Before I was a Barber, I was a Makeup Artist and Hair Stylist for on-set work. During my time as a Barber, I've dealt with a stigma that we cannot style hair properly. There is a lack of taste level and some gel is just thrown in and a comb is used. BAM! There's your style.
Aside from cutting and re-styling hair from a fade to a traditional square cut, my favorite part of the experience is styling it. Showing my guys how to style their hair in less than five minutes is a challenge and I enjoy every moment of it.
How do you style hair? Do you use a blow dryer? Combs or brushes? Maybe just your fingers. And what about product? Do you use one? Three? Perhaps five. Every Barber has a different style and I love that because we can all learn from each other. I know there are still certain looks I have trouble with (although my clients would never know haha).
So what exactly do I do when styling hair? Well, each time it's something different but I thought I'd run down a list of what I typically do given a style that is popular right now. My unsuspecting model did a great job of showing off his hair style and I have to say, it didn't require much muscle work to achieve.
Perhaps you like it, perhaps you have a better way of doing it. Either way, I'd love to hear what you usually do.
Typically when styling a client's hair, I try to follow as normal of a routine as possible.
1. I always start off by towel drying to dampness just like a gent normally would. If they have curls then I advise against 'rubbing' the hair with the towel and instead squeezing lightly to remove excess water.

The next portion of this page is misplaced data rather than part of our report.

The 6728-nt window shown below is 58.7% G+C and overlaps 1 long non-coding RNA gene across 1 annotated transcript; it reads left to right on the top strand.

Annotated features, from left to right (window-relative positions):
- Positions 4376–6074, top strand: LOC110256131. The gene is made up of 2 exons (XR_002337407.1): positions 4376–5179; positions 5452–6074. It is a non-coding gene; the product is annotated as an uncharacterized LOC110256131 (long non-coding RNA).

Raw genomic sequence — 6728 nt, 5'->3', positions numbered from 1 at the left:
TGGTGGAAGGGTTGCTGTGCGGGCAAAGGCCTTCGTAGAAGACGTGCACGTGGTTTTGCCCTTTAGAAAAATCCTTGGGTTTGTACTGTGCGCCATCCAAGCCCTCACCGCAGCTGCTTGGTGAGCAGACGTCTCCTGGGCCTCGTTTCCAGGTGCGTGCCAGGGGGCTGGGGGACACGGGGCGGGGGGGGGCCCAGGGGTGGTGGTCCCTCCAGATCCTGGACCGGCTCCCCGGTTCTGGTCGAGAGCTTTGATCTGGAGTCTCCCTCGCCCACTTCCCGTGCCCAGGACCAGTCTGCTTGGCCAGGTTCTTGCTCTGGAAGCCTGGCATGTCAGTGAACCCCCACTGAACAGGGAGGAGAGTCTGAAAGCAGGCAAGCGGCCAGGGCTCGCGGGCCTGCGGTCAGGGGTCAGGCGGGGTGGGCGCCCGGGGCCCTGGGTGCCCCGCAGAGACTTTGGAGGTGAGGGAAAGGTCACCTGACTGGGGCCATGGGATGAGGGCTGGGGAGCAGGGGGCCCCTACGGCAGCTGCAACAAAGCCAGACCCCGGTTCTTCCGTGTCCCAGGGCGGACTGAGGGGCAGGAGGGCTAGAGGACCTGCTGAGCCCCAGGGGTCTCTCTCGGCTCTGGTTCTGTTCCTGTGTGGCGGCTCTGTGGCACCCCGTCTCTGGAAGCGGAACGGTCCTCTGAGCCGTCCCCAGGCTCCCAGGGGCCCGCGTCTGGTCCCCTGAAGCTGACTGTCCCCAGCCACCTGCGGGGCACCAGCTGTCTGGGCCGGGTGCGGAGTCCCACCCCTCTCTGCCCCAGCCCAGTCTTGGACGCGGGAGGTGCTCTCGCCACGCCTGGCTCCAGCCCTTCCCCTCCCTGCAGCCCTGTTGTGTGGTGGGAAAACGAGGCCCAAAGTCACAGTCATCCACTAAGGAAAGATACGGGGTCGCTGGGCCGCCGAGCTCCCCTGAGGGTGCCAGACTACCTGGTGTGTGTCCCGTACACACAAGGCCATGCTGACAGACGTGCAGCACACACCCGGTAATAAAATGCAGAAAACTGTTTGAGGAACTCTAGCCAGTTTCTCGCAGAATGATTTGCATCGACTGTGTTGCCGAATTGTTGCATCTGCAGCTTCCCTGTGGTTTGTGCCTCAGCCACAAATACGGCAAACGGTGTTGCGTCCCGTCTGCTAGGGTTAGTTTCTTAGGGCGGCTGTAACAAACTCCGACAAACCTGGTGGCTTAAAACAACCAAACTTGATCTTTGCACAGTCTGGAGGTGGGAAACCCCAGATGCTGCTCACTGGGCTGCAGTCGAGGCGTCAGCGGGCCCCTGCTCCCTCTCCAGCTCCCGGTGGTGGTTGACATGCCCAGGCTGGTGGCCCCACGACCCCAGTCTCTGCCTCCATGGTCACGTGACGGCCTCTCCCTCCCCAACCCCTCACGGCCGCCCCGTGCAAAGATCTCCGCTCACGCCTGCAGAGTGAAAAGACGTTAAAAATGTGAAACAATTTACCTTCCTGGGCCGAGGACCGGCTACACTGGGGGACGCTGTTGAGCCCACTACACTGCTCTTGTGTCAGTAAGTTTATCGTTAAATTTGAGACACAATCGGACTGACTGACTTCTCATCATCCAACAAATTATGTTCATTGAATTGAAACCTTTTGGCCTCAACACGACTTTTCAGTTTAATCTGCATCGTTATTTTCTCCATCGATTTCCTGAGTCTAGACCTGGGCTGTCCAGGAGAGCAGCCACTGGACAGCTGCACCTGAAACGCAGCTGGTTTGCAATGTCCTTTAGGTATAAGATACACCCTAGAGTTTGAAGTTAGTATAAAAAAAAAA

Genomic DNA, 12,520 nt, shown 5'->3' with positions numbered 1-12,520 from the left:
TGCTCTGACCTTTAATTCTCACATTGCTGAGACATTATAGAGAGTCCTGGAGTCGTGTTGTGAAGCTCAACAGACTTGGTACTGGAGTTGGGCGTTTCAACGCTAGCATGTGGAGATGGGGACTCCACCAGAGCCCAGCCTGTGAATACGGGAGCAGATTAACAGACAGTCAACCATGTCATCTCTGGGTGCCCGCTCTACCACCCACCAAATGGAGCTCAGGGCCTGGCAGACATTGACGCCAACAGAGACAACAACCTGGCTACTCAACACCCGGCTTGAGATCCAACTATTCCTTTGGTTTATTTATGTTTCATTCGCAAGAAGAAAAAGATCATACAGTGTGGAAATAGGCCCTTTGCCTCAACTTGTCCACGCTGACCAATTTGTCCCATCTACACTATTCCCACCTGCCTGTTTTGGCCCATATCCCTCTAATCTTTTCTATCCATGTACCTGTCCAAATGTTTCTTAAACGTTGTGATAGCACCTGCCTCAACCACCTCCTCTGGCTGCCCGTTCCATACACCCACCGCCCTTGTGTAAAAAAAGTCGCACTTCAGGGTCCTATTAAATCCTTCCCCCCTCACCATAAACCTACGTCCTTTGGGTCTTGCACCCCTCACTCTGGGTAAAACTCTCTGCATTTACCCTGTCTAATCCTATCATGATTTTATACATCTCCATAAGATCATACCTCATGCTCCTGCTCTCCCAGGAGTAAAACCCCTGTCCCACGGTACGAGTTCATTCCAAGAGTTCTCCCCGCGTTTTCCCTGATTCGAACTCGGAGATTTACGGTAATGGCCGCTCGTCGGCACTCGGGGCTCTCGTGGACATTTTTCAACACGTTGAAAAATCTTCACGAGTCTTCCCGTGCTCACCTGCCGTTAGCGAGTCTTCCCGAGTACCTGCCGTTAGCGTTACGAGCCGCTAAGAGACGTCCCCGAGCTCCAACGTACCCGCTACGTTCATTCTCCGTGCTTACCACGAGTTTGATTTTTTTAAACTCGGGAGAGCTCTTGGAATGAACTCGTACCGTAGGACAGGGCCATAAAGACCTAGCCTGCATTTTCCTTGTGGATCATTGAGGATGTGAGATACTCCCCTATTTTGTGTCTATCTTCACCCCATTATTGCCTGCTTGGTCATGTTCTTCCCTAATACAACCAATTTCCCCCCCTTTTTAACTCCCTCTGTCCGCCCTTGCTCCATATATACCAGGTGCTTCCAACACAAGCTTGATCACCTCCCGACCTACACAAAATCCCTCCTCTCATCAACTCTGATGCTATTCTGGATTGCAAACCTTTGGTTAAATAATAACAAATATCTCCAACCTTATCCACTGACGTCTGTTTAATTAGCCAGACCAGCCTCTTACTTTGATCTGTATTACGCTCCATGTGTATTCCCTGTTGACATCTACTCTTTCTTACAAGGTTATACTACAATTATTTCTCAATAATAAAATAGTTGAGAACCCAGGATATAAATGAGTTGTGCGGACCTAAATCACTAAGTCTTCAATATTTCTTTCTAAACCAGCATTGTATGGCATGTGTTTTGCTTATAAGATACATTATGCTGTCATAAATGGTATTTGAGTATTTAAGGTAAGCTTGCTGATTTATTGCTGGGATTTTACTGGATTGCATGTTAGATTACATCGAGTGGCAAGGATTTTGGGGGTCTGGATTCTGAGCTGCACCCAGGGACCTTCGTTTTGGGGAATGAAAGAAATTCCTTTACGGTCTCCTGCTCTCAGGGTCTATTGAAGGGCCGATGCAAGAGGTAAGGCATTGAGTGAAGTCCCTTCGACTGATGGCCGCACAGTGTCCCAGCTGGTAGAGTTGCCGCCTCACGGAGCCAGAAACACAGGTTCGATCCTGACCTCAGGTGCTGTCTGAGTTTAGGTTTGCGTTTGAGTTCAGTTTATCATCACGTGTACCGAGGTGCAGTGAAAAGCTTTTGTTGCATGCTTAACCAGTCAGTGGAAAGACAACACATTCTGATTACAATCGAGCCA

2. If the hair is coarse or dry I will always use either a leave in conditioner or serum. In the case of my model I used R+Co Prep Spray ($20). It protects your hair from any heat or any product you plan to apply. It's great for light conditioning which sometimes men's hair could use if they don't use an in-shower conditioner often.
3. Once I have a conditioner in, I blow dry the hair. Yes, I'm looked at like I'm crazy. Yes, I convince them by the end to buy their own (or steal their spouse's dryer). I typically tell them to dry it until dampness (if the towel did not achieve this due to thickness of hair). Once close to dampness, dry in the direction that you want to style the hair. If you let it go mad, it will be harder to style once you apply your product.
**I also tell my clients to use their fingers versus brushes/combs if they're not comfortable with it. Pull lightly at the root for volume and create a rounding motion in order to achieve a semi-pompadour look.
4. Final stages! For Zach, I used Oribe Fiber Groom Paste ($29) because it has a great hold while still allowing your client to run their fingers through it. Fiber Groom fuses silken strands with polymers to create bounce, separation, and elastic hold. What's great about this is men can run around, work all day and let their hair go nuts but the moment they attempt to restyle it, the memory in the paste allows for your gent to achieve the original look easily.
As an added step I will sometimes take the blow dryer again on low heat just to seal the product in the style I've given it. Remember less is more and you can always go back and add more if you need to. It's much easier than trying to figure out how to work through too much product.
I'd love to hear what you do for your clients, as I mentioned every style is different and unique and there are a vast amount of products out there for us to use. Check back on Mondays and Thursdays at 11 AM EST for everything men's grooming that I have in store for you!